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By Jim Garamone
American Forces Press Service

PARRIS ISLAND, S.C. -- It's 3 a.m. and Marine drill instructors interrupt your beauty sleep by slamming the door to your hut and yelling for you and your fellow recruits to get out of the rack, get your gear on and get outside -- NOW!

Recruits solve one of the problems posed to them during the Crucible at Parris Island Marine Recruit Depot, S.C. Team members have to get themselves and their gear up a three-story house and rescue a person on the top.
Lance Cpl. Michael J. Supples

For the past 49 hours, you have had little sleep, little food, and you and your team have endured a physically, mentally and emotionally challenging test. You have been participating in the Crucible -- the culminating event of Marine Corps basic training.

Now it's almost over. By 8 a.m., your company will be on the Parade Deck of the Marine Corps Recruit Depot here, receiving the insignia with the symbol of the Marine Corps -- the eagle, globe and anchor. There's just one more hurdle to leap: a nine-mile road march.

At 3:45 a.m., the company assembles. Your feet and muscles hurt, but other recruits limp into place, too. No one quits. Everyone wants to finish. The end is close enough you can almost taste it. You shoulder your backpack and weapon and clap on your Kevlar helmet. Then you check your teammates' equipment. One last slug from your canteen and you're ready.

One of the drill instructors says that at least the weather is decent, and you have to agree. There hasn't been a drop of rain during this Crucible, and the temperature has gone from the upper 40s to the mid-80s. Right now, the temperature is in the 60s. It's humid, but nothing like when you got to the South Carolina lowlands 11 weeks ago.

That, you recall, was the last time you had any individuality. Since then, you have been addressed as "recruit." You've had to begin every sentence with "Sir, this recruit would like to know ... ." You have learned to hate the word "recruit."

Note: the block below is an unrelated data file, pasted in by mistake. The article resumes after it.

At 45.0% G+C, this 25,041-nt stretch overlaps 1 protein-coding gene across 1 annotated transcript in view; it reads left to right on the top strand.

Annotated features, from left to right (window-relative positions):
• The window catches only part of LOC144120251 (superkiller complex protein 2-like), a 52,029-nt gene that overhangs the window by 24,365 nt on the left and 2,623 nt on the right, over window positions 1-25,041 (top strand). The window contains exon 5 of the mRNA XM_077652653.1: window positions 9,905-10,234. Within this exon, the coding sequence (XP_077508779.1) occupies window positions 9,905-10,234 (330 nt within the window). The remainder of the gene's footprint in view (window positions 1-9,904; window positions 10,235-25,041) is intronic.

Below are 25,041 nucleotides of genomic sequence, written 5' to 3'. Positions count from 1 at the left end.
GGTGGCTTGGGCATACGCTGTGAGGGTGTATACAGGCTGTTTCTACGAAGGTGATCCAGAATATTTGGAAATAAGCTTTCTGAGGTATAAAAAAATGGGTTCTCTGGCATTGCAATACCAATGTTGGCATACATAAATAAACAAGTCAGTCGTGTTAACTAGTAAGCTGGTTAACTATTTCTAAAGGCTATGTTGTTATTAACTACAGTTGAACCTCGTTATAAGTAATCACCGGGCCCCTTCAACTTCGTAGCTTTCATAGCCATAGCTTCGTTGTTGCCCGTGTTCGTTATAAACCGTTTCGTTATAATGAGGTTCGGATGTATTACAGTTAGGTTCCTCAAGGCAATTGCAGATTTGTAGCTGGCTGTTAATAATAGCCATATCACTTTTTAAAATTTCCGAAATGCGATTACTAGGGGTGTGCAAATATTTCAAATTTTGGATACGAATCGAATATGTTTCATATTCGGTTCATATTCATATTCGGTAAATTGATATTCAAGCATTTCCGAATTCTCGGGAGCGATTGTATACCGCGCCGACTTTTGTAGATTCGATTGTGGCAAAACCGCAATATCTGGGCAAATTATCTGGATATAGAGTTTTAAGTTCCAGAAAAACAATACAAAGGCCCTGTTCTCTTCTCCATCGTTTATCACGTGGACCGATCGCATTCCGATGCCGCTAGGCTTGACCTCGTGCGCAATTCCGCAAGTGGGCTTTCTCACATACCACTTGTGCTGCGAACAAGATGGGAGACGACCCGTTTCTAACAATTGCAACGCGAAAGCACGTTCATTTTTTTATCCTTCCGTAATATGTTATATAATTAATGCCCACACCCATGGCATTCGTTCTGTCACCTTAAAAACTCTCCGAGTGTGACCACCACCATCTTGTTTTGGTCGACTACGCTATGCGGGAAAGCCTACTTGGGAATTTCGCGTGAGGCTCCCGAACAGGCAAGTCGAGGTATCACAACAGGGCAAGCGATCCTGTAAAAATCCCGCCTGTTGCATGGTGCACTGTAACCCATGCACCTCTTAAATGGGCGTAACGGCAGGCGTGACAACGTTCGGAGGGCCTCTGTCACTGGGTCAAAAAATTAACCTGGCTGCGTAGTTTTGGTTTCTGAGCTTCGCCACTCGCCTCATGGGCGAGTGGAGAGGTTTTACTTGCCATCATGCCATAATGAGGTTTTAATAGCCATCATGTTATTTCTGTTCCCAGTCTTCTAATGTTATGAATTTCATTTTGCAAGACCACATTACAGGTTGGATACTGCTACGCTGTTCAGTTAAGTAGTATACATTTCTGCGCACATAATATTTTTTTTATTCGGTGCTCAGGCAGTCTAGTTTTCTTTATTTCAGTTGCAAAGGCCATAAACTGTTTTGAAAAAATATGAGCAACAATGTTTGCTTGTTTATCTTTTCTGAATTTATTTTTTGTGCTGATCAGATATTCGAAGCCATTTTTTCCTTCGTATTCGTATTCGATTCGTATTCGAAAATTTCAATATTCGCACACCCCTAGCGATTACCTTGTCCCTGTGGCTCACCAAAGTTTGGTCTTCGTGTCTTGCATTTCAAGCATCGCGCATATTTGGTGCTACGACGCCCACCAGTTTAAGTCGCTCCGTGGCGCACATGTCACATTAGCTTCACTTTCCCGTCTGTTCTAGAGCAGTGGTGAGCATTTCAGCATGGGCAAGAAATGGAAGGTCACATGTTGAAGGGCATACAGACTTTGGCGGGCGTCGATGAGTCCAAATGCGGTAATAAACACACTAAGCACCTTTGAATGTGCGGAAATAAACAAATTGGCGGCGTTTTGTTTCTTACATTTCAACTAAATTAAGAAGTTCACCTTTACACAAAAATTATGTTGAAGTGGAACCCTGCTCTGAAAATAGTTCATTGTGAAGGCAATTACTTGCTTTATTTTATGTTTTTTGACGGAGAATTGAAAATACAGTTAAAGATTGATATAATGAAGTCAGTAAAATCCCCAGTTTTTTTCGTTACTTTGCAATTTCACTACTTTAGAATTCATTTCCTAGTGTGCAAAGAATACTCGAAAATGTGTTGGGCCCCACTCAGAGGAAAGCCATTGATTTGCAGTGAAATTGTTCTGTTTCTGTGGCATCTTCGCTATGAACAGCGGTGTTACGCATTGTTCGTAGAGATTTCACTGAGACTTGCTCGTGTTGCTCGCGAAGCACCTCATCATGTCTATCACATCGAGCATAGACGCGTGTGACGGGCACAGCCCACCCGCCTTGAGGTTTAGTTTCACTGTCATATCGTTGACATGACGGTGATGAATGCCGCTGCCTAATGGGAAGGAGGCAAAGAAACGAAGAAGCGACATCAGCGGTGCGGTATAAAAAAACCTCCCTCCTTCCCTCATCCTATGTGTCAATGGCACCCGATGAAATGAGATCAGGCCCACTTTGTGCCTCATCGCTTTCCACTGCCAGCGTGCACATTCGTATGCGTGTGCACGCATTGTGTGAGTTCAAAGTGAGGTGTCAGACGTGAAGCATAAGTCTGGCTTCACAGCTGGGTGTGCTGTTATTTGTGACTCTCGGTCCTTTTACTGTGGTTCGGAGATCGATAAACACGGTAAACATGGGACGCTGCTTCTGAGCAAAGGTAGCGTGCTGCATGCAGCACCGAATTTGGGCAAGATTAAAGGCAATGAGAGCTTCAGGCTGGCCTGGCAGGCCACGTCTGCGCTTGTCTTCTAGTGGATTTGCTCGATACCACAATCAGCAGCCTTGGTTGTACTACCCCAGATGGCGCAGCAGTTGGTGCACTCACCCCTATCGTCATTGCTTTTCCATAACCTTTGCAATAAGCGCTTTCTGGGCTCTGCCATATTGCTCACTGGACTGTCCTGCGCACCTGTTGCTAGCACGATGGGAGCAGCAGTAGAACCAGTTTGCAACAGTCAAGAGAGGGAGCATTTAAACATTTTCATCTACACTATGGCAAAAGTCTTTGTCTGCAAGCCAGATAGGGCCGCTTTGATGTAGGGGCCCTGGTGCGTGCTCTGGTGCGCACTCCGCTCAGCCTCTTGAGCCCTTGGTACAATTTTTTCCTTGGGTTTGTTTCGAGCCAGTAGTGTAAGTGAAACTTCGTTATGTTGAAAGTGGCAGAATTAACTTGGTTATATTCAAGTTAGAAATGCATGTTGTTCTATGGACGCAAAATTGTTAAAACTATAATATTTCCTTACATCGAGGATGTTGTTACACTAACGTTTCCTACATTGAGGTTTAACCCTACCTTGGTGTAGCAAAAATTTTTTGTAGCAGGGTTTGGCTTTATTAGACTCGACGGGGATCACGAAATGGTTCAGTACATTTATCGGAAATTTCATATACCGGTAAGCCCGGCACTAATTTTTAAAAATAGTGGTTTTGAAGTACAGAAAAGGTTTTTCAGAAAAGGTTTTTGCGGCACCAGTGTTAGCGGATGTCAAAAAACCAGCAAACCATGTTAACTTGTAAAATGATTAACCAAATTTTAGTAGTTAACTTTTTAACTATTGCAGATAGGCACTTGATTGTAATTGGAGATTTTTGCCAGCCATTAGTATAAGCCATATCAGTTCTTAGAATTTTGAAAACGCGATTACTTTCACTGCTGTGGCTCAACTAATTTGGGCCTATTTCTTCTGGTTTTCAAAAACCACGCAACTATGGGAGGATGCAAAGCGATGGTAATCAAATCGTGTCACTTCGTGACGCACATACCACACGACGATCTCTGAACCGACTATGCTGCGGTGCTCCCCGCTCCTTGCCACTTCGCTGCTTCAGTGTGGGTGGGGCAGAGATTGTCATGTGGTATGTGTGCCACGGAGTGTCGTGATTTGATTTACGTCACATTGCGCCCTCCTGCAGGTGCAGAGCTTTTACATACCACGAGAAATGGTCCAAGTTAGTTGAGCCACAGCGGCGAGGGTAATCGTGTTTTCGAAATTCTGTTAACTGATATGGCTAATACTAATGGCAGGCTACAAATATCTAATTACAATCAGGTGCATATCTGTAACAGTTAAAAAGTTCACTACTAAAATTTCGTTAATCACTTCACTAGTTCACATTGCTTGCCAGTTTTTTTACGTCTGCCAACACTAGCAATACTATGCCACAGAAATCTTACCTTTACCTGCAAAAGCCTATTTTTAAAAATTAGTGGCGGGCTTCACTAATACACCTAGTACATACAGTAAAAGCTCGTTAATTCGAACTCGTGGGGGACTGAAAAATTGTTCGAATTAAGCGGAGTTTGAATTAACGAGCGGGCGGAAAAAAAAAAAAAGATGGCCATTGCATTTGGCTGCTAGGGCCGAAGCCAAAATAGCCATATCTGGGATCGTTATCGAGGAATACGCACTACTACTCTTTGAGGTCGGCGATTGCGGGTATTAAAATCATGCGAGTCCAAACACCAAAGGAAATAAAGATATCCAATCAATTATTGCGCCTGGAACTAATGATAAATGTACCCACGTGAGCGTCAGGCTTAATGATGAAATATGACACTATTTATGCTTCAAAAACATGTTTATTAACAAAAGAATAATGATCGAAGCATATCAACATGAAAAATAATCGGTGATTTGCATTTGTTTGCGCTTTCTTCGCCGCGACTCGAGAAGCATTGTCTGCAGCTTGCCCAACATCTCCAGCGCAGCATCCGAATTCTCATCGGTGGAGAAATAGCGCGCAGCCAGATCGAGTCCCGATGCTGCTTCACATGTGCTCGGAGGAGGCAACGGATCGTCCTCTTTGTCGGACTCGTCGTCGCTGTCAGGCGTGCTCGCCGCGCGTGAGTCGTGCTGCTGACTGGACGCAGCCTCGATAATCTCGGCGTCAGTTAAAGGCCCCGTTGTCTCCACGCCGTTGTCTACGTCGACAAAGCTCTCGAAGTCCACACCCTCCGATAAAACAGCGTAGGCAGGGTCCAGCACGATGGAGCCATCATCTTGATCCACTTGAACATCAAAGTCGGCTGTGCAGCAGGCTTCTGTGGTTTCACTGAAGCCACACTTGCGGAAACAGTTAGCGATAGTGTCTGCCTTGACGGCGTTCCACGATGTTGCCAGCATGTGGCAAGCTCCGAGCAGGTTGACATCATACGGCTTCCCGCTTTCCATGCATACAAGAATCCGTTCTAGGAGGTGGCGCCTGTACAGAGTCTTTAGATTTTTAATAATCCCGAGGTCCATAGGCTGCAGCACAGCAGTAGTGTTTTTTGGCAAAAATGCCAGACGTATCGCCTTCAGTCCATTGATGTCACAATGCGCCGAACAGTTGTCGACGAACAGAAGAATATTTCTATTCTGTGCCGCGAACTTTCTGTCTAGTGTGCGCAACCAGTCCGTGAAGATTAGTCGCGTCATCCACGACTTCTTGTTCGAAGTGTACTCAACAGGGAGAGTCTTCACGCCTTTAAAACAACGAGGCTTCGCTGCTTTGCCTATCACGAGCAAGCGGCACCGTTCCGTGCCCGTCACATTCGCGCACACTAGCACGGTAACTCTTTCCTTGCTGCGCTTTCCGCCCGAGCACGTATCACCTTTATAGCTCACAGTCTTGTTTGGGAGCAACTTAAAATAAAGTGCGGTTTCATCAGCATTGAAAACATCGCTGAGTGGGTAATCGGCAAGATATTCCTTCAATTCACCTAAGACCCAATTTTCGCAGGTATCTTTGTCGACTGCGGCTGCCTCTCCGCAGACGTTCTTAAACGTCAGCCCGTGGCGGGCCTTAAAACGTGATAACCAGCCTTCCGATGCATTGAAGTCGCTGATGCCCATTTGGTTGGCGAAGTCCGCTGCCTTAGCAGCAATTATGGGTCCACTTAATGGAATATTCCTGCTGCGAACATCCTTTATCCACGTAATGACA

Seven Marine recruits wear protective masks and must walk as one to finish a Crucible warrior station. The climax of basic training, the Crucible poses 54 hours of challenges and problems that trainees can only solve by working as a team.
Lance Cpl. Michael J. Supples

The company steps out at 4 a.m. The pace is fast and the "accordion effect" occurs as the 481-member formation marches. Gaps appear and recruits have to step out quicker to close them. The march becomes easier as your sore muscles stretch. You watch some poor devils, obviously with blisters, try to find a way to walk that doesn't tear at their feet.

You notice Navy corpsmen, carrying at least 50 pounds of gear, checking out recruits who seem to be having difficulty.

It's still dark. No one speaks, as if the effort might be too much. Actually, though, talking's not allowed. An hour and a little over three miles later, the formation stops. As you drop your pack, you notice sweat has soaked through everyone's BDU blouses. You've got a 10-minute break, to hit the head and drink more water. Some recruits sit on their packs and check their feet. Too soon, the drill instructors are rousting everyone.